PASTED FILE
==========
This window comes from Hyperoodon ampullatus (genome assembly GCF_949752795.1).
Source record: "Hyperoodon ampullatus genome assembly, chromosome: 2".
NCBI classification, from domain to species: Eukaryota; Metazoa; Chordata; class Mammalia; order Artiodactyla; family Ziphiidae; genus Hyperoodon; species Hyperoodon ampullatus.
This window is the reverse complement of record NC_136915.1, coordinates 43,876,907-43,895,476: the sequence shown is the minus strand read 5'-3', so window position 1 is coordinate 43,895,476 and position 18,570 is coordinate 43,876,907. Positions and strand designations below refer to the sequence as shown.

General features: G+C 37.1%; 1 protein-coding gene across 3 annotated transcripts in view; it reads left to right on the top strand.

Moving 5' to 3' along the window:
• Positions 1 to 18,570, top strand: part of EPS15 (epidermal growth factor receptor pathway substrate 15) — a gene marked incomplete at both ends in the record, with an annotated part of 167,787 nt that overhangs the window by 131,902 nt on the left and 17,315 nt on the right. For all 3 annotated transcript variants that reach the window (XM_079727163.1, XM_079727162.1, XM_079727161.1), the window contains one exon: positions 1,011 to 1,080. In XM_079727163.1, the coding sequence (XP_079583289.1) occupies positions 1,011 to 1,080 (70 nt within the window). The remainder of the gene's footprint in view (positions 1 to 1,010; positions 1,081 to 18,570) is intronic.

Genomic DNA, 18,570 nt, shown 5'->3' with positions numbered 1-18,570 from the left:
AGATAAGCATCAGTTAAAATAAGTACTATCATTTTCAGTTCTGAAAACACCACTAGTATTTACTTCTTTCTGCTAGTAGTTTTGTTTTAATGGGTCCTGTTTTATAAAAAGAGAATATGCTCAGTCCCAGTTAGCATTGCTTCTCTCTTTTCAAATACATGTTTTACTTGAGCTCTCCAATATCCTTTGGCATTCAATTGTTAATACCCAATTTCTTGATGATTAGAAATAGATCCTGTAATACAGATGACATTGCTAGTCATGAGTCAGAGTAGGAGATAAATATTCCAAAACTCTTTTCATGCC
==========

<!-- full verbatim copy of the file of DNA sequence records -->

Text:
This window comes from Hyperoodon ampullatus (genome assembly GCF_949752795.1).
Source record: "Hyperoodon ampullatus genome assembly, chromosome: 2".
NCBI classification, from domain to species: Eukaryota; Metazoa; Chordata; class Mammalia; order Artiodactyla; family Ziphiidae; genus Hyperoodon; species Hyperoodon ampullatus.
This window is the reverse complement of record NC_136915.1, coordinates 43,876,907-43,895,476: the sequence shown is the minus strand read 5'-3', so window position 1 is coordinate 43,895,476 and position 18,570 is coordinate 43,876,907. Positions and strand designations below refer to the sequence as shown.

General features: G+C 37.1%; 1 protein-coding gene across 3 annotated transcripts in view; it reads left to right on the top strand.

Moving 5' to 3' along the window:
• Positions 1 to 18,570, top strand: part of EPS15 (epidermal growth factor receptor pathway substrate 15) — a gene marked incomplete at both ends in the record, with an annotated part of 167,787 nt that overhangs the window by 131,902 nt on the left and 17,315 nt on the right. For all 3 annotated transcript variants that reach the window (XM_079727163.1, XM_079727162.1, XM_079727161.1), the window contains one exon: positions 1,011 to 1,080. In XM_079727163.1, the coding sequence (XP_079583289.1) occupies positions 1,011 to 1,080 (70 nt within the window). The remainder of the gene's footprint in view (positions 1 to 1,010; positions 1,081 to 18,570) is intronic.

Genomic DNA, 18,570 nt, shown 5'->3' with positions numbered 1-18,570 from the left:
AGATAAGCATCAGTTAAAATAAGTACTATCATTTTCAGTTCTGAAAACACCACTAGTATTTACTTCTTTCTGCTAGTAGTTTTGTTTTAATGGGTCCTGTTTTATAAAAAGAGAATATGCTCAGTCCCAGTTAGCATTGCTTCTCTCTTTTCAAATACATGTTTTACTTGAGCTCTCCAATATCCTTTGGCATTCAATTGTTAATACCCAATTTCTTGATGATTAGAAATAGATCCTGTAATACAGATGACATTGCTAGTCATGAGTCAGAGTAGGAGATAAATATTCCAAAACTCTTTTCATGCC